Obama administration eases policy on preventing civilian casualties in Iraq, Syria
WASHINGTON — President Barack Obama announced in May 2013 that no lethal strike against a terrorist would be authorized without “near-certainty that no civilians will be killed or injured.”
But amid unconfirmed reports of civilian casualties, the White House said this week that U.S. bombing in Iraq and Syria is not being held to the near-certainty standard. And the Pentagon, hamstrung by limitations in intelligence gathering, has been unable to determine in many cases whether the casualty reports are true.
“We do take extreme caution and care in the conduct of these missions,” Rear Adm. John Kirby, the Pentagon’s press secretary, said. “But there’s risk in any military operation. There’s a special kind of risk when you do air operations.”
When Obama outlined his strategy to fight the Islamic State group earlier this month, he cited as parallels the limited U.S. counterterrorism campaigns in Yemen and Somalia, where American drone missile strikes have targeted al-Qaida-linked militants. Aides said he was also thinking of Pakistan but didn’t mention those strikes because drone killings there are entirely the work of an officially unacknowledged CIA operation.
But when it comes to civilian casualties, it has become clear that the targeted killing model that Obama has expanded and honed throughout his presidency does not apply to the more intensive military operation against the Islamic State and the Khorasan Group in Iraq and Syria.
According to the White House, the reason the near-certainty standard is not applicable turns on a fine point of international law — the theory that the U.S. is not involved in “active hostilities” in Yemen and Somalia, but is in Syria and Iraq. Such distinctions are controversial, given the frequency with which American bombs and bullets have flown in both countries.
A more practical reason is that the self-imposed rules on drone strikes against al-Qaida are simply too restrictive for a conventional military air campaign against the Islamic State group, which the U.S. says is both a terrorist group and an occupying army, and has ordered the Pentagon to destroy.
“It is much different in scope and complexity” than Yemen and Somalia, said Rep. Adam Schiff, D-Calif., an intelligence committee member. “I think it will be very hard to apply the very restrictive rules they put in place for other theaters.”
The drone attacks in Yemen, Somalia and Pakistan are carried out either by the CIA or, at times in Yemen and Somalia, the military’s Joint Special Operations Command. They employ Hellfire missiles, relatively small munitions designed to destroy people and vehicles.
In Iraq and Syria, the Air Force and Navy are using cruise missiles and conventional guided bombs to destroy buildings and other infrastructure that Hellfires can’t bring down. Allies, including Britain, France and Arab countries, are also using conventional bombs.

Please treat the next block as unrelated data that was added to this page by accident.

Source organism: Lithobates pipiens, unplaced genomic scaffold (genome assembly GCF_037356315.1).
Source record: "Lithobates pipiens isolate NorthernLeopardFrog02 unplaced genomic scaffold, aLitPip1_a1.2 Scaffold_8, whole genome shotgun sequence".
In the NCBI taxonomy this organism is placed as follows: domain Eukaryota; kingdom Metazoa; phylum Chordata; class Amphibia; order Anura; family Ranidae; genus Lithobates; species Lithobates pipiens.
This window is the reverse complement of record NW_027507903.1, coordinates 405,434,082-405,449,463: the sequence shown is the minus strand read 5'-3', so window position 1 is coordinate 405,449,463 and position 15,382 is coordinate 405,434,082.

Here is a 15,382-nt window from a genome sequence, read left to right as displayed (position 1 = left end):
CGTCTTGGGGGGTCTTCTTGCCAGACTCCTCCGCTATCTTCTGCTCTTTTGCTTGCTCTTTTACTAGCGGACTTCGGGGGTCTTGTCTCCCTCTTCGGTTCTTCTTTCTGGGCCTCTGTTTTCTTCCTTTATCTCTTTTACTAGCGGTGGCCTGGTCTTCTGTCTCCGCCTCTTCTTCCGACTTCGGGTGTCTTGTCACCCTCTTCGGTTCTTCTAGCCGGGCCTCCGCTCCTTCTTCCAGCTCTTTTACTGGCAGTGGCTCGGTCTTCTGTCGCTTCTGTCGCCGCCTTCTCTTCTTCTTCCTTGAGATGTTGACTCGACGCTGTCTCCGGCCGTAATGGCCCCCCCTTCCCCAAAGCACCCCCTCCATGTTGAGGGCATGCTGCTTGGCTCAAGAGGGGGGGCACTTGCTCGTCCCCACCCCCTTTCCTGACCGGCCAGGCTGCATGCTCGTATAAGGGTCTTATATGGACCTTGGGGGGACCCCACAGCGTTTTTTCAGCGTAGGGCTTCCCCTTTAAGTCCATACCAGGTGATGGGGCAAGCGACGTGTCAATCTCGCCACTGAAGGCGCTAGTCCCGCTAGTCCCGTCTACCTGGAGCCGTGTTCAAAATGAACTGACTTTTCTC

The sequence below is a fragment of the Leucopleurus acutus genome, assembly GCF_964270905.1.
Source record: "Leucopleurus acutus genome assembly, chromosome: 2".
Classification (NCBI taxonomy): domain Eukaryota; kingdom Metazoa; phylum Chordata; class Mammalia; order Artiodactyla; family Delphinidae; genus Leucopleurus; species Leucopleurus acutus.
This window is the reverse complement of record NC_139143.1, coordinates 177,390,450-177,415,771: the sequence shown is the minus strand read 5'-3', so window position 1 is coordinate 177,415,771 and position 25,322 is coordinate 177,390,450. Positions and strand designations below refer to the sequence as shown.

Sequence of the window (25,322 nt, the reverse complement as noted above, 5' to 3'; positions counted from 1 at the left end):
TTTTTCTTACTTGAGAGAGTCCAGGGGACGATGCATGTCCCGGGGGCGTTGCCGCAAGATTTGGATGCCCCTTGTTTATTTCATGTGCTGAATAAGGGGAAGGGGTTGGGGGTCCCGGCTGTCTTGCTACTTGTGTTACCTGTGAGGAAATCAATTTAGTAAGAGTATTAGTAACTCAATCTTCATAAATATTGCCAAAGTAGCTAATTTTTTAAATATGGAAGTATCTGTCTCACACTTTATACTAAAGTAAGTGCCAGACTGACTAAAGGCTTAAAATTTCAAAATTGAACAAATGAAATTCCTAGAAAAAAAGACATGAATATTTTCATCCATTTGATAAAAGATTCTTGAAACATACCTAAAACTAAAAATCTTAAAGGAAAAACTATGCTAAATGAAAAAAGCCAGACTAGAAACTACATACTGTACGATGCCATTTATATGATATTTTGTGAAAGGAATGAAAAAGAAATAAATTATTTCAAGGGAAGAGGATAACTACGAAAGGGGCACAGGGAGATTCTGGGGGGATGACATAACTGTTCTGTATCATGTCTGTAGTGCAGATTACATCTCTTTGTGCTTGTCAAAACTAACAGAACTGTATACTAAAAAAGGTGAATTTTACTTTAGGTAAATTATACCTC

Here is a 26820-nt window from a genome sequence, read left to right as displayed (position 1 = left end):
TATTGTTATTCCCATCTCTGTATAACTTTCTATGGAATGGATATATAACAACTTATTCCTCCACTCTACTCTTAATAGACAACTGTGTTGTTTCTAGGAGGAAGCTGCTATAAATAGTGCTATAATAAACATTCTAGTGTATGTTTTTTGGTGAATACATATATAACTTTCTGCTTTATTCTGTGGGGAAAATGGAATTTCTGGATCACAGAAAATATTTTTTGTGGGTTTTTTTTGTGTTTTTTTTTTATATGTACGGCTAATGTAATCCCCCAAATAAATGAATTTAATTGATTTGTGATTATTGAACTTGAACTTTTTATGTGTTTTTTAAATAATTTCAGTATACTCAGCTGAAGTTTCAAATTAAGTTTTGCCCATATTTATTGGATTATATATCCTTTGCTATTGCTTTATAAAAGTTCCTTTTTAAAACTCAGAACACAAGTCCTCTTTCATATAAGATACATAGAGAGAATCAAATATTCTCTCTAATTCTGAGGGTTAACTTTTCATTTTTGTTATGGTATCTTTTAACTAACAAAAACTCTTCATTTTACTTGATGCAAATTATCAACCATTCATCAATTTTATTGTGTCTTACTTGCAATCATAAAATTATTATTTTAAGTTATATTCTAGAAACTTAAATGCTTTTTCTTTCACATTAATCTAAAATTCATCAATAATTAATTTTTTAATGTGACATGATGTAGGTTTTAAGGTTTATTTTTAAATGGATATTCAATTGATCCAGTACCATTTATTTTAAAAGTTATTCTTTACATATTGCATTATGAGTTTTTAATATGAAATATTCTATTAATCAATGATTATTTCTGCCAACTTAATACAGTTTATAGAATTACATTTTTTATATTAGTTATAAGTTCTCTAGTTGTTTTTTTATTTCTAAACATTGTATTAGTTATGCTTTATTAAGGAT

While most of the air strikes have been directed at the Islamic State group, the U.S. also used cruise missiles to attack the Syria headquarters of the Khorasan Group, an al-Qaida cell said to be plotting attacks on the West. Syrian opposition figures have said that one of those missiles went astray Sept. 23 and killed women and children in the village of Kafr Daryan near Aleppo.
All told, human rights groups have said that as many as two dozen civilians have been killed in U.S. and allied bombings in Iraq and Syria. The U.S. military says it hasn’t confirmed any civilian death but hasn’t ruled it out in every case, either.
White House spokeswoman Caitlin Hayden said the near-certainty standard was intended to apply “only when we take direct action outside areas of active hostilities.”
Military officials say they are taking great care to avoid civilian casualties in Iraq and Syria, consistent with international law. But international law does not require a near certainty that civilians won’t be harmed in military strikes. U.S. officials say harm to noncombatants is inevitable in a large bombing campaign —especially when the enemy is embedded in civilian areas.
Obama himself made that point in his 2013 speech, in the context of explaining why targeted drone campaigns are preferable to conventional war when it comes to counter terrorism.
“Conventional airpower or missiles are far less precise than drones and are likely to cause more civilian casualties and more local outrage,” the president said.
Pentagon spokesman Col. Steve Warren said this week that the U.S is relying mainly on intelligence-gathering technology such as satellites, drones and overhead surveillance flights to determine whether there have been civilian casualties.
As a result, “It’s much harder for us to be able to know for sure what it is we’re hitting, what it is we’re killing and what is collateral damage,” said Tom Lynch, a retired colonel and former adviser to the Joint Chiefs of Staff who is now a fellow at the National Defense University.
Warren acknowledged that the Pentagon could not say for sure that every person killed in the bombing of Iraq and Syria has been a combatant.
After the near-certainty standard was imposed on drone strikes in Pakistan and Yemen, the frequency of strikes dropped precipitously, and the use of so-called signature strikes — attacks aimed at large groups of armed men who fit the profile of militants but whose names were not all known to the CIA — was curtailed.